UNASO is an umbrella organisation that provides a platform for advocacy, coordination, networking, resource mobilization, capacity building and information sharing among civil society AIDS service organizations to improve on the effectiveness, efficiency and quality of service delivery in Uganda. 

According to her Strategic plan 2012/13-2016/17 UNASO is committed to institutionalization of SRHR in HIV programming among ASOs. Strengthening capacity of ASOs to advocate for promotion and protection of SRHR is a key result area of the UNASO strategic plan.

From lessons learnt during the last 18 years of UNASO’s work, sexually transmitted infections increase the risk of acquiring or transmitting HIV as most HIV infections are sexually transmitted or are associated with pregnancy, childbirth and breastfeeding. Lack of sexual and reproductive wellbeing and HIV therefore share root causes and as such HIV&AIDS and SRHR interventions cannot be handled independently.

Linking HIV and SRHR refers to joint work in these two sectors at various levels, including policy, advocacy, programming and operations. Integration of HIV and SRHR must go beyond integrating services and programmes to include explicit attention to rights and the structural issues that make people vulnerable to HIV and threaten their sexual and reproductive wellbeing.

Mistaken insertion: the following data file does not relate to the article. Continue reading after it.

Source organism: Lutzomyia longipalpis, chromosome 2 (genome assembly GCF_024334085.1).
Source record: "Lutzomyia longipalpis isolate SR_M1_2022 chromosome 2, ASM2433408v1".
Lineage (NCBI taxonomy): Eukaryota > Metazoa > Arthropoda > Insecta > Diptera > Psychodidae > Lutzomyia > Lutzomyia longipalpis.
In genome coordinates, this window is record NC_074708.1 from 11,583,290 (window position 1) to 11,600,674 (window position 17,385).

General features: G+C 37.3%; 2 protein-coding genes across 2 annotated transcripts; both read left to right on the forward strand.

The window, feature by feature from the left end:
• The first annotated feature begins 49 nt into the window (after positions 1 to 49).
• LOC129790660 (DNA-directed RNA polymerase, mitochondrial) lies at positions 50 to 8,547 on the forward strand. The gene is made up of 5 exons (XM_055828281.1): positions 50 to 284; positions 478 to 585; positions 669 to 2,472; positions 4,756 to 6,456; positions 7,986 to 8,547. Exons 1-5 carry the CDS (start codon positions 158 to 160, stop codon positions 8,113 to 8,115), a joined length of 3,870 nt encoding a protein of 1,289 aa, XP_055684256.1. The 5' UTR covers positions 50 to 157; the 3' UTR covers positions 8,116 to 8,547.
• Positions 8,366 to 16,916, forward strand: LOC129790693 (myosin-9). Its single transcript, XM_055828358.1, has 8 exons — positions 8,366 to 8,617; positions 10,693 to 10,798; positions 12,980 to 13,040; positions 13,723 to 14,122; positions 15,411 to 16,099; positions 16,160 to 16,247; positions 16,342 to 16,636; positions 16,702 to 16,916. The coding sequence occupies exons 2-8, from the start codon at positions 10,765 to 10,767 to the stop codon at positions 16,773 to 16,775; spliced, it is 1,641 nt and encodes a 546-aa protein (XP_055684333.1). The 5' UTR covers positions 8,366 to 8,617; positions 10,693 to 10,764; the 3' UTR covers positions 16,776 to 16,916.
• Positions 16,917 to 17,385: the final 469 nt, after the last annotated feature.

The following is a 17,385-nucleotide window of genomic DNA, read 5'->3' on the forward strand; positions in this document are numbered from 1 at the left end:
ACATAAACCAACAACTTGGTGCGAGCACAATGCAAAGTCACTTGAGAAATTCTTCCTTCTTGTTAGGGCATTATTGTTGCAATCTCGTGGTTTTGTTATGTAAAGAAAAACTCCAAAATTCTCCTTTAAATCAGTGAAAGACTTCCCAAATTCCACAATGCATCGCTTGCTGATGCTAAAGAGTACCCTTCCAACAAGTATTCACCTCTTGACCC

Despite high-level political commitment to integrate SRHR into HIV&AIDS however, challenges remain especially because people do not receive comprehensive high-quality services since policies are not being translated into practice. Yet, when done correctly, integration allows for best use of limited health resources and can improve health service delivery. Successful linking requires good base programmes into which additional services should be integrated and for integration to work, we need to have the right people on board.

Against this background, UNASO with support from Stop AIDS Now has had two members of secretariat staff trained as Master Trainers in Evidence & Rights based SRHR and HIV prevention Intervention.